Russia could miss the Rio 2016 Paralympic Games after the International Paralympic Committee (IPC) opened suspension proceedings against the country today.
The move followed the damning revelations in Richard McLaren's report into state sponsored doping, which outlined a Government run scheme at Russia's home Sochi 2014 Games.
The IPC Governing Board made the move following a teleconference earlier today, where they ruled that the Russian National Paralympic Committee (NPC) had failed to fulfil its IPC membership "responsibilities and obligations".
A key reason for the suspension proceedings being opened, according to the IPC, was that the Russian NPC appears "unable or unwilling to ensure compliance with and the enforcement of the IPC’s Anti-Doping Code", which the organisation claimed was vital to ensuring that athletes are able to compete on a level playing field.
A decision is expected to be reached on whether the Russian NPC will be suspended on August 1.
Disciplinary proceedings will be taken in line with the IPC's suspension policy, which will allow the Russian NPC to present their case.
Should they be suspended, Russia would have 21 days to appeal the decision.
The Rio 2016 Paralympics are due to begin on September 7.
Russia finished second on the medals table at the London 2012 Paralympic Games, ending with 36 gold, 38 silver and 28 bronze medals.
In Sochi they dominated the standings, winning 80 medals, 55 more than Ukraine, who had the second biggest haul, managed.
“With regard to NPC Russia, we have started proceedings to consider the suspension of their membership of the IPC," said Sir Philip Craven, IPC President.
"This decision was not taken lightly, but after fully evaluating the McLaren Report and the additional information we have received, the IPC believes that the current environment in Russian sport - which stems from the highest levels - is such that NPC Russia appears unable to fulfil its IPC membership obligations in full.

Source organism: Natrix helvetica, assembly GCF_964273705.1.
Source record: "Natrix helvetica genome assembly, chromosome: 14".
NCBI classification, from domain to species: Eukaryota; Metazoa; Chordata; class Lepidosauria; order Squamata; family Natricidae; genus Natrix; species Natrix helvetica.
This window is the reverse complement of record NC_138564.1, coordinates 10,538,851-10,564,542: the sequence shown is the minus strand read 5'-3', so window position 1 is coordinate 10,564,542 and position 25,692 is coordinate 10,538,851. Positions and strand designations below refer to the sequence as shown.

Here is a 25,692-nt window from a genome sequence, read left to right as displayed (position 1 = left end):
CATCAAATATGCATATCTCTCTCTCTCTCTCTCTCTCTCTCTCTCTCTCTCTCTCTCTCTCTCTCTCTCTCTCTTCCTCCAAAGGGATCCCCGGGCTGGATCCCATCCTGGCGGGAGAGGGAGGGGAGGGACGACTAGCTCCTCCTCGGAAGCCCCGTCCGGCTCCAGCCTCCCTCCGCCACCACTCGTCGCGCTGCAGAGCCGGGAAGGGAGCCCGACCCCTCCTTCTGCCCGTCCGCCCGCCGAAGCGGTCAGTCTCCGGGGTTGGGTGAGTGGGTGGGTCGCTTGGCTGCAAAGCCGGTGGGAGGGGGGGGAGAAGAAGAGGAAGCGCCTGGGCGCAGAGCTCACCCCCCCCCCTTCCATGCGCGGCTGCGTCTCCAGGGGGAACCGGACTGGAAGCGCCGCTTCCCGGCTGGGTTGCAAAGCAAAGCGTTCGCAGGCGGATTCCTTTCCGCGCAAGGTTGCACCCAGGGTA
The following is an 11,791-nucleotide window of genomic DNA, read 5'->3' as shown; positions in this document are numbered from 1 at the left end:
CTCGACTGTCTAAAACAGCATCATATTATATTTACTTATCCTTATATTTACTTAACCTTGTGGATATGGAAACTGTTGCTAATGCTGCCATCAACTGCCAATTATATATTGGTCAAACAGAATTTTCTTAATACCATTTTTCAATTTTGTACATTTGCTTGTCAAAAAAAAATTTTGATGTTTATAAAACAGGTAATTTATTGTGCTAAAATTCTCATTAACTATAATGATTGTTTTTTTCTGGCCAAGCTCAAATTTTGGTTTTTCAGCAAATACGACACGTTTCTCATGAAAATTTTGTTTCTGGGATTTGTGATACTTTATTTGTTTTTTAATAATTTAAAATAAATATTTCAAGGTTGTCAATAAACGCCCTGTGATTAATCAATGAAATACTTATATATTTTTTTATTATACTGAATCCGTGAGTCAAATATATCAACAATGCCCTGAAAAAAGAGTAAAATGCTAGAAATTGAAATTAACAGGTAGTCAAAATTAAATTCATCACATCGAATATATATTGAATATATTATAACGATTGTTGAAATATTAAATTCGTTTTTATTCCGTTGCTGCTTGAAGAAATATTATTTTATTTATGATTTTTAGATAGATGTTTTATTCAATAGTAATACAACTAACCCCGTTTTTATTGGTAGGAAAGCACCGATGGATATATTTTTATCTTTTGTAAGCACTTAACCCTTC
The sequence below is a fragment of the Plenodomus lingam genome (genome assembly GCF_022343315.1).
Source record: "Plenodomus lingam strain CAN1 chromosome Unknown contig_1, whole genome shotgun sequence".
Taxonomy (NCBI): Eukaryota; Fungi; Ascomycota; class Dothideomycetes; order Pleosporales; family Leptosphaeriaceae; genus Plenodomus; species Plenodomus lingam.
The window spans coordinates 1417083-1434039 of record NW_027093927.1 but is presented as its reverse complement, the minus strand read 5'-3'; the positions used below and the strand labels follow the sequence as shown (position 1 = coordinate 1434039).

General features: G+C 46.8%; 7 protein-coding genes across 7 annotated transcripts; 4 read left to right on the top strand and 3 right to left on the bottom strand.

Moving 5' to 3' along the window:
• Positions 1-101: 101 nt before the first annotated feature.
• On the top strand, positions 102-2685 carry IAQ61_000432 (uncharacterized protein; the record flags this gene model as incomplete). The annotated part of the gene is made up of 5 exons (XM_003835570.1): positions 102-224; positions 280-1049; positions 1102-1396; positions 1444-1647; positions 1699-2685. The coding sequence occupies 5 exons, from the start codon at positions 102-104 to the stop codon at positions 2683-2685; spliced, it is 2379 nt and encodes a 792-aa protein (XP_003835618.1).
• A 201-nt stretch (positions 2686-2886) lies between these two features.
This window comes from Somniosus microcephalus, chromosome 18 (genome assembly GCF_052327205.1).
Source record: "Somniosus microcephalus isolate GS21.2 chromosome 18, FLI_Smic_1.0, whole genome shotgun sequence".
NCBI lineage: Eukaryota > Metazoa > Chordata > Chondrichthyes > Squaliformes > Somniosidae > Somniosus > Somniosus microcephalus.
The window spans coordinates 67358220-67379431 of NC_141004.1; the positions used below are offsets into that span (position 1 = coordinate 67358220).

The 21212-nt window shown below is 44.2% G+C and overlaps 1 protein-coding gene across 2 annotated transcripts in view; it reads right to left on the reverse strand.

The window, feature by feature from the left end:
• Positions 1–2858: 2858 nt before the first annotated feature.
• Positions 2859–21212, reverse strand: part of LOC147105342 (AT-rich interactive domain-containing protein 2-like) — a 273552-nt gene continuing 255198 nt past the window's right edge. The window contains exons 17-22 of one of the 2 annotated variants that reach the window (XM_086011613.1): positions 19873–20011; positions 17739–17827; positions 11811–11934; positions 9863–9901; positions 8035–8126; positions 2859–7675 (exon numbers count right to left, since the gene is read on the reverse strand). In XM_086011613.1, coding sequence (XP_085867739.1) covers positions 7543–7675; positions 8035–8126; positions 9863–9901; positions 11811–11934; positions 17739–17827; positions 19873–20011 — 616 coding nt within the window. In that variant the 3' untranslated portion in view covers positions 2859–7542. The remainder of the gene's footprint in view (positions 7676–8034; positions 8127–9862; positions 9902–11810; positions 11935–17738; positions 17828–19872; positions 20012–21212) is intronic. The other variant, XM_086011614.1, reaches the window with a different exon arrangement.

“Before making a decision, NPC Russia will have an opportunity to present its case to the IPC.
“In addition, the IPC is continuing to explore a host of other measures and actions in order to take the strongest possible steps to protect the integrity of Paralympic sport.”
The possible suspension of the Russian NPC comes just a day after the Court of Arbitration for Sport upheld the International Association of Athletics Federations' (IAAF) decision to suspend Russian athletes from the Rio 2016 Olympic Games.
The latest move also comes just two days before the International Olympic Committee are due to rule on whether to introduce a blanket ban on Russian athletes.
McLaren’s report into alleged state-sponsored doping during Sochi, as well as in competitions in summer sports, claimed that 35 disappearing positive samples from the Moscow laboratory had involved athletes at the Paralympic Games.
The IPC have now confirmed that they have received the names of the athletes associated with the disappearing samples.
It was also revealed that a further 19 samples, which were identified by the McLaren investigation as having potentially been doctored as part of a sample swapping regime, have been sent for further analysis.
“The IPC would like to sincerely thank Richard McLaren for his report which was delivered against an incredibly tight timeline and for the swift turnaround of the additional information we requested from him on Monday," said Craven.
"We fully support his request to continue and finalise his work.
“The report revealed an unimaginable scale of institutionalised doping in Russian sport that was orchestrated at the highest level.
"McLaren’s findings are of serious concern for everyone committed to clean and honest sport.
“The additional information we have been provided with by Richard McLaren includes the names of the Para athletes associated with the 35 disappearing positive samples from the Moscow laboratory highlighted in the report.
"We are also urgently following up on Mr McLaren’s recommendation for 19 samples from the Sochi 2014 Paralympic Games to be sent for further analysis, having been identified as part of the sample swapping regime in place during the Games.”